Following Taal Volcano's phreatic eruption on January 12, the Philippine Institute of Volcanology and Seismology (PHIVOLCS) hoisted alert level 4 (hazardous eruption imminent) and the Ninoy Aquino International Airport (NAIA) put all flights on hold.
Thousands of residents near the volcano were evacuated after it spewed ash and steam columns. A phreatic eruption is characterized by steam-driven explosions when "water beneath the surface or on the surface is heated by magma, lava, hot rocks, or new volcanic deposits."
As a result of the eruption, ashfall has affected the areas of Batangas, Cavite, Bulacan, Rizal, and Metro Manila.
As of 3:20 a.m. on January 13, PHIVOLCS reported lava fountains from Taal Volcano's main crater. The lava fountains subsided by 4:30 a.m. and then emitted "steam plume." Classes in all levels and work in government offices were suspended for the safety of students and employees.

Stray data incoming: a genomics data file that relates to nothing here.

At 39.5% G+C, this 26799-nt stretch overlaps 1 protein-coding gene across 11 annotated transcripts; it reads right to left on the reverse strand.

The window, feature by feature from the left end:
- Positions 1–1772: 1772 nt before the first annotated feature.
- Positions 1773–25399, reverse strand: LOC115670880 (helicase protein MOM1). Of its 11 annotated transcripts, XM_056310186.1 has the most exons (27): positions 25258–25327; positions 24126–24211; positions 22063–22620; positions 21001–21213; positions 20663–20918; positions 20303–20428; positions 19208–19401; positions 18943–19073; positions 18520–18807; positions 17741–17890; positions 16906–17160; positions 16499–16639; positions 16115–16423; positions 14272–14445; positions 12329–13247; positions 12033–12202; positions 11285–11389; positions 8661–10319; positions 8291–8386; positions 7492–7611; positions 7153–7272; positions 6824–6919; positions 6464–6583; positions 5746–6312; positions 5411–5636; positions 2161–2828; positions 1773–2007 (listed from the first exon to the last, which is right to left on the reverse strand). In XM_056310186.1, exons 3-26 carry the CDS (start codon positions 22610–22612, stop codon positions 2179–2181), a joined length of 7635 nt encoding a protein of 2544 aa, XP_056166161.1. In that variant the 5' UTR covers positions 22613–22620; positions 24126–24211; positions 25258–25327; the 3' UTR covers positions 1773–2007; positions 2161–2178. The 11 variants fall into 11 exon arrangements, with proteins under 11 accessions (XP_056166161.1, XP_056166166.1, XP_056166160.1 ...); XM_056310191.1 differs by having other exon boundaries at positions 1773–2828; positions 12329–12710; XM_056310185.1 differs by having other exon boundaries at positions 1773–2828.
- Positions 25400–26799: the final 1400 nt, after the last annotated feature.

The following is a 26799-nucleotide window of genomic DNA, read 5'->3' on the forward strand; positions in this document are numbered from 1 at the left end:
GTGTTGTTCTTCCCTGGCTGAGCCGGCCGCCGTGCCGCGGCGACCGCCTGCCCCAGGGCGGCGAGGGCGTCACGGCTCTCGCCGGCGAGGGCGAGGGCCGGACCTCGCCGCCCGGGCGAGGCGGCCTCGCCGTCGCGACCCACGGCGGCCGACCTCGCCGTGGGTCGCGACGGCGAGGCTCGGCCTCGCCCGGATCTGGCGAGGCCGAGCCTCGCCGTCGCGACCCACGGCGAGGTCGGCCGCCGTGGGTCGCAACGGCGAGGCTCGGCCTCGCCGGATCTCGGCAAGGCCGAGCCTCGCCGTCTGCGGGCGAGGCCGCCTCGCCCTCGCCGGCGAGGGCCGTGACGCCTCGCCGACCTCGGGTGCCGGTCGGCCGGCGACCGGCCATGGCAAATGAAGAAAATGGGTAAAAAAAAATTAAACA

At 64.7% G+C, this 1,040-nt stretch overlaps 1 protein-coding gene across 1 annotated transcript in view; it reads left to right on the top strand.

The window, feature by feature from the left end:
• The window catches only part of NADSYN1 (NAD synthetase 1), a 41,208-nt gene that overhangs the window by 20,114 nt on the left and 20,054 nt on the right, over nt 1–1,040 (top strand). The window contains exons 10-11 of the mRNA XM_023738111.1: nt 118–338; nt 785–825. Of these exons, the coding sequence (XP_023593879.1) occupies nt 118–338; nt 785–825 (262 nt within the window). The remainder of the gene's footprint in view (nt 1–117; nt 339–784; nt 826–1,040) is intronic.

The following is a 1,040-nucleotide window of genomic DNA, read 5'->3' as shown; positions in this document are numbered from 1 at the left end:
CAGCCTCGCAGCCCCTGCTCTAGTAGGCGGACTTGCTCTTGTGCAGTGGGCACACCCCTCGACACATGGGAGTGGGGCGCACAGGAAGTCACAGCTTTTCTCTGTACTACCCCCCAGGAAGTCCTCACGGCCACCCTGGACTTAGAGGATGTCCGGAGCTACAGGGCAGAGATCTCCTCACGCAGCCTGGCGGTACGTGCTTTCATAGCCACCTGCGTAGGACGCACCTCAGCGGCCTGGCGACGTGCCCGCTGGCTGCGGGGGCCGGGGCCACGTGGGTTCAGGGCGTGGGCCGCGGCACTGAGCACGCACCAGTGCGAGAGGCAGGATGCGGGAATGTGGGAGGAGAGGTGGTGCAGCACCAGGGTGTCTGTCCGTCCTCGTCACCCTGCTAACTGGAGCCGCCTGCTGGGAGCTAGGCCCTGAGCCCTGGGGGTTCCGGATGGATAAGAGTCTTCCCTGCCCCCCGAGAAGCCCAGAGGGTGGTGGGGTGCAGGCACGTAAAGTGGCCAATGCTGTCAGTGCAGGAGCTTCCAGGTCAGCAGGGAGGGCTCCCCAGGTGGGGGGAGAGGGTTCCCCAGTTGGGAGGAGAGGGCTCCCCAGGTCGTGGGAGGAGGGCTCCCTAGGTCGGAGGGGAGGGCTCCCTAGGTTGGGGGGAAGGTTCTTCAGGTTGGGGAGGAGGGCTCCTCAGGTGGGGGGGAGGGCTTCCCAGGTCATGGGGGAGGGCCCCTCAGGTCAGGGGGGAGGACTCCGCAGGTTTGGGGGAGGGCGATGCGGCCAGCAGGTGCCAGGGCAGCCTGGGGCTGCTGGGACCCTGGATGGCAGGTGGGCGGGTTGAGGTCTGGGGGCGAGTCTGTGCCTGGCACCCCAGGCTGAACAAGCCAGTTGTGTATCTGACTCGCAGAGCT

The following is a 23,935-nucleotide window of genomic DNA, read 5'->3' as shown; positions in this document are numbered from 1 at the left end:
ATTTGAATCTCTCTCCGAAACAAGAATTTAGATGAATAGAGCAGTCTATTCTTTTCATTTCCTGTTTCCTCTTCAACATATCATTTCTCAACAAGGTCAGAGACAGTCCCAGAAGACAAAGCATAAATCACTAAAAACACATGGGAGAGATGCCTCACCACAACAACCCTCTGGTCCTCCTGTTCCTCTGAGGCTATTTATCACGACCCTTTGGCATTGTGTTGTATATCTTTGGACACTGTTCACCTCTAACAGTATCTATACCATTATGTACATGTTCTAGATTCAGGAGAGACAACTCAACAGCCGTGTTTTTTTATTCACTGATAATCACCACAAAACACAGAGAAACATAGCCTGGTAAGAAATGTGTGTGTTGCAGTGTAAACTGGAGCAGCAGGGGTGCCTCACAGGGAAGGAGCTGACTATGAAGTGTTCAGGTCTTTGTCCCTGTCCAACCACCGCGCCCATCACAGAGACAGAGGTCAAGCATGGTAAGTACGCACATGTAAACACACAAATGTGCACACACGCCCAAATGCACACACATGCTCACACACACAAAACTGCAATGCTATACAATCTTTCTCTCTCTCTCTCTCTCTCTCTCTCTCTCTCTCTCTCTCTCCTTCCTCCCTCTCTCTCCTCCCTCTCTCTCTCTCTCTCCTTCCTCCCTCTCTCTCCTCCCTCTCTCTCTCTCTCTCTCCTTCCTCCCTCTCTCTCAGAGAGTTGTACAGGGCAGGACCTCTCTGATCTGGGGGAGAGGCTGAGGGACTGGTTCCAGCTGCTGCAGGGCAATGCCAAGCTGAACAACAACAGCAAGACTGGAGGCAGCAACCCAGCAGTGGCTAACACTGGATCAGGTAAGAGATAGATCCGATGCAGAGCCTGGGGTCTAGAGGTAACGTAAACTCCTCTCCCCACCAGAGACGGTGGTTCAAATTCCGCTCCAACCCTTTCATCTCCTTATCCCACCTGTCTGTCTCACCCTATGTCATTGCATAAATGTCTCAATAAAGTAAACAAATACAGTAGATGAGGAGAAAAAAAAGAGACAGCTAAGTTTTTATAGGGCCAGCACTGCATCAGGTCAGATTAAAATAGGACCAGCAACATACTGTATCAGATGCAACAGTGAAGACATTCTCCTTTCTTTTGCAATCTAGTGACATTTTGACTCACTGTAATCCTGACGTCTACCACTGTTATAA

PHIVOLCS also recorded a total of 52 volcanic earthquakes in the Taal region as of 12:49 a.m. of January 13. 26 of these earthquakes were registered with intensities ranging from Intensity II to Intensity V in Tagaytay City; Cabuyao, Laguna; as well as Talisay, Alitagtag, Lemery and Bauan in Batangas.
"Such intense seismic activity probably signifies continuous magma intrusion beneath the Taal edifice, which may lead to further eruptive activity," PHIVOLCS warned.
The Department of Health has urged the public to wear N95-grade face masks or use a wet cloth or towel to prevent them from inhaling the ashfall particles. Motorists were cautioned drive with extreme caution due to poor visibility and the risk of roads getting slippery when wet.